A ‘ONCE IN A GENERATION’ WINDOW OF OPPORTUNITY: “The International Year of the Salmon program has the potential to be a game-changer. It is not just about the fish; it is about humankind creating sustainable landscapes for people and salmon,” say Kim Hyatt and Peter Tschaplinski, the federal-provincial science duo who will inform, educate and engage participants in the finale module of “Watershed Moments, the Video Trilogy Series” (December 3, 2020 at 10:00 AM on YouTube)
“From an International Year of the Salmon perspective, large efforts of a very large mass of people around the rims of the North Atlantic, North Pacific and likely Arctic oceans will need to ‘come together’ for any real change to occur. From this perspective the requirement in an increasingly interconnected world is closer to ‘humankind’ than to a few of us in the local community. That said, it’s the sum of us in local communities that will move this closer to a humankind undertaking,” stated Kim Hyatt.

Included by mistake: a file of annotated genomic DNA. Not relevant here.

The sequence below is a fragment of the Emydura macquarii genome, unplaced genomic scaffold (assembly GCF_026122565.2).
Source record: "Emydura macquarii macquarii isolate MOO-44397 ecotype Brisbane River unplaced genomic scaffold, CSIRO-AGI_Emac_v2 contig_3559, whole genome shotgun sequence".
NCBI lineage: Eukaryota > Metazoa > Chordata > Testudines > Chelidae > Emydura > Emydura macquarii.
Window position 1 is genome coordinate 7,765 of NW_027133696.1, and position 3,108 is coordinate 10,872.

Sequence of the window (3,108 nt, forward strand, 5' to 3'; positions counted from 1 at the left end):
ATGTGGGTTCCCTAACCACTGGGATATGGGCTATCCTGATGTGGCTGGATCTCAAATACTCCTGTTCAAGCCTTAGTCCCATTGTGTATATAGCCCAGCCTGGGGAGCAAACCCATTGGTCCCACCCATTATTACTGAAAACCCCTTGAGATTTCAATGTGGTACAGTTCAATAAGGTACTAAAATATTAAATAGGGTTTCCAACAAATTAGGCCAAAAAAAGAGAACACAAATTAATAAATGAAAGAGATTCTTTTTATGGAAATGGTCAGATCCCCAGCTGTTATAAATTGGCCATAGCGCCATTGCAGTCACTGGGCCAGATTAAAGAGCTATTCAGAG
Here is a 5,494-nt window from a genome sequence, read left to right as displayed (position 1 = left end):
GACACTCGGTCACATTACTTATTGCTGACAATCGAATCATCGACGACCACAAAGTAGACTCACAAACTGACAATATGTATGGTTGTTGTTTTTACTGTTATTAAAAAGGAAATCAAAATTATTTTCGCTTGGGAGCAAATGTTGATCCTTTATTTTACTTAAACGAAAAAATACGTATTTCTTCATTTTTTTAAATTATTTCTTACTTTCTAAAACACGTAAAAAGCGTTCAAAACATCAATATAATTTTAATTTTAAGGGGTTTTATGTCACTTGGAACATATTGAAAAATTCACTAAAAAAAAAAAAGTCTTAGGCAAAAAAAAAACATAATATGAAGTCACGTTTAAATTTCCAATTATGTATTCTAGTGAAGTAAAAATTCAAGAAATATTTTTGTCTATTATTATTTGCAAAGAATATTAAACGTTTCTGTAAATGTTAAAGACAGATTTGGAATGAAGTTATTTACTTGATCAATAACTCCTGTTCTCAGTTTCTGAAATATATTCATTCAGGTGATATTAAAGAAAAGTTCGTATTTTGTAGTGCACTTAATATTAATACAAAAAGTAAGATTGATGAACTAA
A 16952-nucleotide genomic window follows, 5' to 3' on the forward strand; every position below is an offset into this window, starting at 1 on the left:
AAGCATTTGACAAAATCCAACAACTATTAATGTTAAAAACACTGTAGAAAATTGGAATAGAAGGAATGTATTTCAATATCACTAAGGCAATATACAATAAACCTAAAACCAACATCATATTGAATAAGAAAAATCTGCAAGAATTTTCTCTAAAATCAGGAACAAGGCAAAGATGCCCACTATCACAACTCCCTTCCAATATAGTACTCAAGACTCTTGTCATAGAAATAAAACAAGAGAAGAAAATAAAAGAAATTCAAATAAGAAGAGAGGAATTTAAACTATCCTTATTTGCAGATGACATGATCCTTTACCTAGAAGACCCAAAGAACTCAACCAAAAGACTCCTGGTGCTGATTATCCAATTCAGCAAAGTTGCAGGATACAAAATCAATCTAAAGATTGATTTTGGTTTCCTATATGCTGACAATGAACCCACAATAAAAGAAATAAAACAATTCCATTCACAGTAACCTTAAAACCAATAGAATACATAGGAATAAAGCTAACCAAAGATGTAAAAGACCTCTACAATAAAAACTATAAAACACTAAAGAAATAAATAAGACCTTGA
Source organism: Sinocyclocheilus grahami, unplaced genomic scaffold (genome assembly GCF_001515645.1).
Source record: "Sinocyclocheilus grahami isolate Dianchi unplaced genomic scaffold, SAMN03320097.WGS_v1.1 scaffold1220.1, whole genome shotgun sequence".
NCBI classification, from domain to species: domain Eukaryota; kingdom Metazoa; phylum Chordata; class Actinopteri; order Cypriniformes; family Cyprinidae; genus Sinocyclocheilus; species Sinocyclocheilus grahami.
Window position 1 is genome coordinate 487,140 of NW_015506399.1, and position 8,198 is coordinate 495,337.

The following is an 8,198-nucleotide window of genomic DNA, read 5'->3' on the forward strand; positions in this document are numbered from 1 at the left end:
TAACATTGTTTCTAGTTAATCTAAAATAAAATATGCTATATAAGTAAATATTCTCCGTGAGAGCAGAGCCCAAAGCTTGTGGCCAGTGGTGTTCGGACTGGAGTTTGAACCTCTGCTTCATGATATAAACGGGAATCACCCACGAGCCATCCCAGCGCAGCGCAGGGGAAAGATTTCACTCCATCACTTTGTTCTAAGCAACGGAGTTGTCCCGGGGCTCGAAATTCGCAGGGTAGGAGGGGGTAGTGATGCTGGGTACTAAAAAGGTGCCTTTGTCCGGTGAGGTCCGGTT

A GUIDE TO GREEN CHOICES IN BRITISH COLUMBIA: “We are providing local government with the information to make better decisions,” stated Dr. Laura Tate when she explained key Green Communities initiatives at the third seminar in the Comox Valley Learning Lunch Series (November 2008)
In 2008, the Ministry of Community Development developed A Guide to Green Choices to help local governments continue the extensive work they were already doing in fostering green communities. “We have a series of initiatives within the Ministry that are integrated with other broader provincial initiatives. These are seeking to help us build green communities in our province. We all benefit from having attractive, liveable communities…with a healthy natural environment,” stated Dr. Laura Tate.
NATURE KNOWS NO BOUNDARIES: Living Water Smart explained from BC local government perspective – “The more we can align local actions with provincial targets, the greater our chances of success,” said Ron Neufeld, General Manager of Operations, City of Campbell River, at the third seminar in the 2008 Comox Valley Series(2008)